The Rule of 2X dominates startups.
In a startup, everything seems to happen twice as fast as in larger, older companies. Faster up and faster down.
Like other startup founders, during my first effort, I quickly learned that each major task was taking twice as long to accomplish, moved ahead as half the speed desired, required twice as many people to do it, produced half the results, consumed twice the energy expected and ran half the speed aimed for.
And 2X occurred with positive and red-hot results, such as when sales finally caught on with our first products and growth was double the rate we expected. We felt like taking off on a rocket.
Not every moment will be in the extreme. A lot of days will be simply “okay” with others “not bad”.
But there will be days of nothing but hell breaking loose.
Fortunately, there can be enough wonderful moments when entrepreneurial optimism is validated with spectacular results, and then everyone enthusiastically celebrates.
I’ve found entrepreneurs are ever-optimistic, living enthusiastically, with the glass always looking nearly full. It will all work, turn out great. They are confident that their startup will overcome all odds, and emerge victorious. That’s one reason I always enjoy working with them. I’m convinced that attitude is required, and if you don’t have it, then don’t do a startup.
2X means you’ll run into the unexpected most of the time. I’ve found that your most challenging encounters will be frequent, intense, and never arrive at a good moment: the technology is a dud, key contracts are not signed, initial sales quickly slump, star employees quit, thefts of technology happen, investors change their minds, or a health pandemic arrives. Or your product is such a hit that your people cannot deliver fast enough, the news goes viral in your favor, and venture investors line up to finance your growth. On and on and on it goes along the startup roller coaster trail. And it will. For every startup. Yet the extra optimism remains. It’s part of what I’ve seen in startup leader after leader, over decades of new enterprises around the globe, in all sorts of industries.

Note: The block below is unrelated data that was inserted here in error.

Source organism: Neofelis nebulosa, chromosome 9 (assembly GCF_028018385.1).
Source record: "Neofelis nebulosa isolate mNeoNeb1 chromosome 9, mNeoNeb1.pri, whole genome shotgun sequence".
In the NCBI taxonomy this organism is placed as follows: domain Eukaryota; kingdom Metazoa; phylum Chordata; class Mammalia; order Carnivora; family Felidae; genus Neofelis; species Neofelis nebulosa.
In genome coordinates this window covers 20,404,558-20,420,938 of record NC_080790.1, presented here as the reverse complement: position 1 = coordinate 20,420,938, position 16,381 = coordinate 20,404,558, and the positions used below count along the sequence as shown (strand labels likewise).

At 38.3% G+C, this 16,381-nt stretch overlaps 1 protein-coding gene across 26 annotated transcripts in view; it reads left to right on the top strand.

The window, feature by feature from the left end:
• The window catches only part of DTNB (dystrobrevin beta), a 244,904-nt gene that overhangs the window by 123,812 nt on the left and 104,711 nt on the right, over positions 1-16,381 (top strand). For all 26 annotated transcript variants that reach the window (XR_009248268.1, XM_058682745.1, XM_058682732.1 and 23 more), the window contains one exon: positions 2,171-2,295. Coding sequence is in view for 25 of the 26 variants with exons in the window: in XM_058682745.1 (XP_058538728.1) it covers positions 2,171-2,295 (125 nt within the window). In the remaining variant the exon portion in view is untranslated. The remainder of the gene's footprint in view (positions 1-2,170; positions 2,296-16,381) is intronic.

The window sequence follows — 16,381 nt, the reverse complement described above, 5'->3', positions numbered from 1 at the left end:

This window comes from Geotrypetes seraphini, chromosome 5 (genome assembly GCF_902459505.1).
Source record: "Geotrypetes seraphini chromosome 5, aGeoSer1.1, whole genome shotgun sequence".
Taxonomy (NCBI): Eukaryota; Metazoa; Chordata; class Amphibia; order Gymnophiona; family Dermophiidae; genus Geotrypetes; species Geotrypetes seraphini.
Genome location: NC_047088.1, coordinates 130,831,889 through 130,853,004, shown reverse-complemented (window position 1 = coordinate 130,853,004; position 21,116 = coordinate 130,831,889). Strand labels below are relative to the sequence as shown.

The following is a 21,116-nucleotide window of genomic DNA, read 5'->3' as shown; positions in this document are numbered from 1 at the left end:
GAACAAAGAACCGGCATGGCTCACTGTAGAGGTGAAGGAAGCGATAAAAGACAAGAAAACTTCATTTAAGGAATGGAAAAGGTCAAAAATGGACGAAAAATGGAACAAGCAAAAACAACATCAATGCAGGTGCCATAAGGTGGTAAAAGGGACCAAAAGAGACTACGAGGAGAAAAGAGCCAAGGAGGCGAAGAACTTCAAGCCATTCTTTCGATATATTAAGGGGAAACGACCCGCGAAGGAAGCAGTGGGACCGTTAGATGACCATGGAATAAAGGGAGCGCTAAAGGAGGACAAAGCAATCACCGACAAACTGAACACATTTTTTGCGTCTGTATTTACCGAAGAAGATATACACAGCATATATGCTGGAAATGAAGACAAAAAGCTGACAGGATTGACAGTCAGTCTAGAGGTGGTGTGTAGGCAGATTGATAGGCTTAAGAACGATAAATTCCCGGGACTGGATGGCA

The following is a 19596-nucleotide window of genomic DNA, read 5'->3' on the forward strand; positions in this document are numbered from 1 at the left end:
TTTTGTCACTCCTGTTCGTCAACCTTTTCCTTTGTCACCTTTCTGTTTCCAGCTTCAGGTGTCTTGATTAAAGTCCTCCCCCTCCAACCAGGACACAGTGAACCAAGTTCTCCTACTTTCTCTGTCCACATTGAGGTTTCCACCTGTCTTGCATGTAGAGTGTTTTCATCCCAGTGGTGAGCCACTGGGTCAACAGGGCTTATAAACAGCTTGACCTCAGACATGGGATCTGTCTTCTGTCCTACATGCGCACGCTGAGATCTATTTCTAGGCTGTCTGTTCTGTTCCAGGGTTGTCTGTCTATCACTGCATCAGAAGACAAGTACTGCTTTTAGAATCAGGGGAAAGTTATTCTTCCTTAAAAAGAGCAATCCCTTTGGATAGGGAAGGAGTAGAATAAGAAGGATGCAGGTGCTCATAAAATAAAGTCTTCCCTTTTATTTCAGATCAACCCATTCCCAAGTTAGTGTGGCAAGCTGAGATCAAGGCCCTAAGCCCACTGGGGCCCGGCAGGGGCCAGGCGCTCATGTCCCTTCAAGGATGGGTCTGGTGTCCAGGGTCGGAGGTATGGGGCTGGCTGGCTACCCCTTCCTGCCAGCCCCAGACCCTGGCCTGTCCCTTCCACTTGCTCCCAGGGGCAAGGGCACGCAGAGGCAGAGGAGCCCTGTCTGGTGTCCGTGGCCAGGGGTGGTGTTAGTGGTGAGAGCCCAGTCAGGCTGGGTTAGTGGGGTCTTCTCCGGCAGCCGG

Tip: Because of those experiences, I and other veterans advise you to expect and respect that hyper fast-paced roller coaster as you prepare to make key business decisions. Apply an extra dose of wisdom: respect the existence of your inherently optimistic startup mindset and adjust your decision-making accordingly.
There are lots of ways to prepare for the impact of the wild swings of big encounters in startups lead by uber-optimistic leaders.
Here is one simple example, it’s about raising money for a startup.
In his book “Explosive Growth”, Cliff Lerner, co-founder of SNAP advises startup leaders to think before bad happens. He uses a helpful technique: Prepare by imagining an event and how you’d react to it. Before it happens. That’s because he believes “Fear of the unknown is a destructive force.”
He goes on to write of an example of the 2X rule that he experienced; he said #ExplosiveGrowthTip2: “Once you’ve figured out how much startup capital you need, double it.”
I’ve found serial entrepreneurs and their experienced investors agree.
BOTTOM LINE: Respect your entrepreneurial optimism. Expect to ride a wild rollercoaster. Accept that you will not be able to time the arrival of the extreme encounters. However, before they arrive, experienced startup leaders think through the extremes and then decide how they will react. You can also.
I wish you The Best on your Adventure!